Always More Fish in the Sea? Not Without Protection
NOTE: This is a guest post from our partners at the Protect our Coral Sea coalition.
Industrial-scale fishing has wiped out 90 percent of the world’s large ocean-going fish. Fisheries continue to collapse. To protect the integrity of our oceans, governments must protect these vanishing species of fish and the habitat on which they rely. Right now, the Australian government is reviewing a draft plan to protect the Coral Sea, an incredibly rich and diverse marine ecosystem, but environmental activists are concerned that it doesn’t go far enough.
The Coral Sea contains spectacular coral reefs, remote islands, towering underwater mountains, deep-sea canyons and even underwater volcanoes that are treasure troves of biodiversity. Bigeye tuna, black marlin and various sharks, including the rarely-seen whale shark, all call the Coral Sea home. Australian Environment Minister Tony Burke has even said, “There is no other part of Australia’s territory where so much comes together — pristine oceans, magnificent coral, a military history which has helped define us and now a clear proposal for permanent protection.”
While the current draft plan would protect nearly 1 million square kilometers, this would only give two out of the 25 coral reefs in the Coral Sea a high level of protection, leaving the vast majority of the Coral Sea subject to fishing, poaching and shark finning. Activists and organizations are demanding full protection in order to save this place of refuge for sea creatures and preserve the ocean’s biodiversity.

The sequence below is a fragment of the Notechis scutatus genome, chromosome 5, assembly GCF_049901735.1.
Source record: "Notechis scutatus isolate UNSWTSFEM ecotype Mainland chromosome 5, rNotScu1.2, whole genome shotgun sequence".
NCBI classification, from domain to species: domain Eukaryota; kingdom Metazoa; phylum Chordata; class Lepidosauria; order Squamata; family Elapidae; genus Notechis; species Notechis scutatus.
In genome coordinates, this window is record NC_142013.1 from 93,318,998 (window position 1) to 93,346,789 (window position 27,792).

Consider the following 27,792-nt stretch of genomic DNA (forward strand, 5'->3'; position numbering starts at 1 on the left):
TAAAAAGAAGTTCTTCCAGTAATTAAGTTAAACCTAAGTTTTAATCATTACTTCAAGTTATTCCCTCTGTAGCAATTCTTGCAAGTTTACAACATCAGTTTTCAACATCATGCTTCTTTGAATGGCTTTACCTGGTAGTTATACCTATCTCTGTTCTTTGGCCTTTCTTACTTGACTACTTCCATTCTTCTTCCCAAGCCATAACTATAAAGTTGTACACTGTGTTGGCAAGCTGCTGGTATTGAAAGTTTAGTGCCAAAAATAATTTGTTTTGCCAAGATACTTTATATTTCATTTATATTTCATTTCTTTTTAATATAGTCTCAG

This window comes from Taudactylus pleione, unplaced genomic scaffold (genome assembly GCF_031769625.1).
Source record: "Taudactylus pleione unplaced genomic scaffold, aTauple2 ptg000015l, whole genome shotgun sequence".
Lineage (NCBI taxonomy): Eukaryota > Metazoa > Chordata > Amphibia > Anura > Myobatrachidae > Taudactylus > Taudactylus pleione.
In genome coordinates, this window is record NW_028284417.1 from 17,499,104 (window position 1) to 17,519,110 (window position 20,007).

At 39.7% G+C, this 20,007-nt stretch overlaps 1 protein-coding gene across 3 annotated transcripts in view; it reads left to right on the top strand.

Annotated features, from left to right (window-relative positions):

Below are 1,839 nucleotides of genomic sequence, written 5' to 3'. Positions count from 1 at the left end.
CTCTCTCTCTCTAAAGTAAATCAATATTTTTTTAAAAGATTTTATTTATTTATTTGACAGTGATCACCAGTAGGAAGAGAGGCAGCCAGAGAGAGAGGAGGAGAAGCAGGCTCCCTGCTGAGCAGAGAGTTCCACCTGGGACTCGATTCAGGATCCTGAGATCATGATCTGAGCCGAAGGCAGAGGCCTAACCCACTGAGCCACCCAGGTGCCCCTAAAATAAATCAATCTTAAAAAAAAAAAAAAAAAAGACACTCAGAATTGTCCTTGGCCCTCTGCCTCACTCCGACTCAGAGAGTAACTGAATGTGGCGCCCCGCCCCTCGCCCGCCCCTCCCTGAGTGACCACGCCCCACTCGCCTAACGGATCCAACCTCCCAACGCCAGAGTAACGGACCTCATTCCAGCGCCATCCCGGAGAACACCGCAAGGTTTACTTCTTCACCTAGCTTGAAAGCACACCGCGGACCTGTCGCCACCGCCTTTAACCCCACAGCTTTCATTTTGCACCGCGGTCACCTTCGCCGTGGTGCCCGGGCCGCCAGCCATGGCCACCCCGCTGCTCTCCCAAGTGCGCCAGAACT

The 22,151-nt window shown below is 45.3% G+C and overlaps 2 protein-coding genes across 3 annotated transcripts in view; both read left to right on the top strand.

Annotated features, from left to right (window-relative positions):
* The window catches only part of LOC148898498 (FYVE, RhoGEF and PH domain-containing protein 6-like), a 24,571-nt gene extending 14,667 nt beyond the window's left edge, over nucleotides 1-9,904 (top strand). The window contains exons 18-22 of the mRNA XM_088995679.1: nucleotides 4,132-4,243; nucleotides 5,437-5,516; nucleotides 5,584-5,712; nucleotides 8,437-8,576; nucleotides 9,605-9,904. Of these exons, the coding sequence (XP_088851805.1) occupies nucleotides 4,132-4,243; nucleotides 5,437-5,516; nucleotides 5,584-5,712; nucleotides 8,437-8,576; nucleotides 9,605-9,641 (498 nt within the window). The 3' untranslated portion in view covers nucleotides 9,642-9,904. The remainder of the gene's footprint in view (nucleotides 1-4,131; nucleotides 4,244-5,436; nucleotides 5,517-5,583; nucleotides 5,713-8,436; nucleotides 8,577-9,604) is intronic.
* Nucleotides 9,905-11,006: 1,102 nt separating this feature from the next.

The plan’s critics worry that the fishing industry will suffer. But the truth is, overexploitation by the fishing companies themselves is likely the biggest causes for collapsing fisheries. Protecting habitat that allows these species to recover helps fish and fisherman alike. That’s why government protection of the Coral Sea is so crucial.
Valerie Taylor, a famous underwater photographer, recently spoke out about the importance of granting the Coral Sea full protection in a short film. “I am concerned the government’s proposal fails to adequately safeguard the Coral Sea for future generations,” Taylor told Cairns News. “I’ve seen the changes that have occurred in our oceans over many years. My husband [actor and filmmaker Ron Taylor] and I have had a wonderful life in the ocean, but it hurts me to see what’s happening to it and that my nephews and nieces will never know it as I have known it.”
On February 24, the Australian government will decide the fate of the Coral Sea and its diverse sea life. Until then, Environment Minister Tony Burke is still taking comments and responses to the proposed draft plan.
Photo credit: Lucy Trippett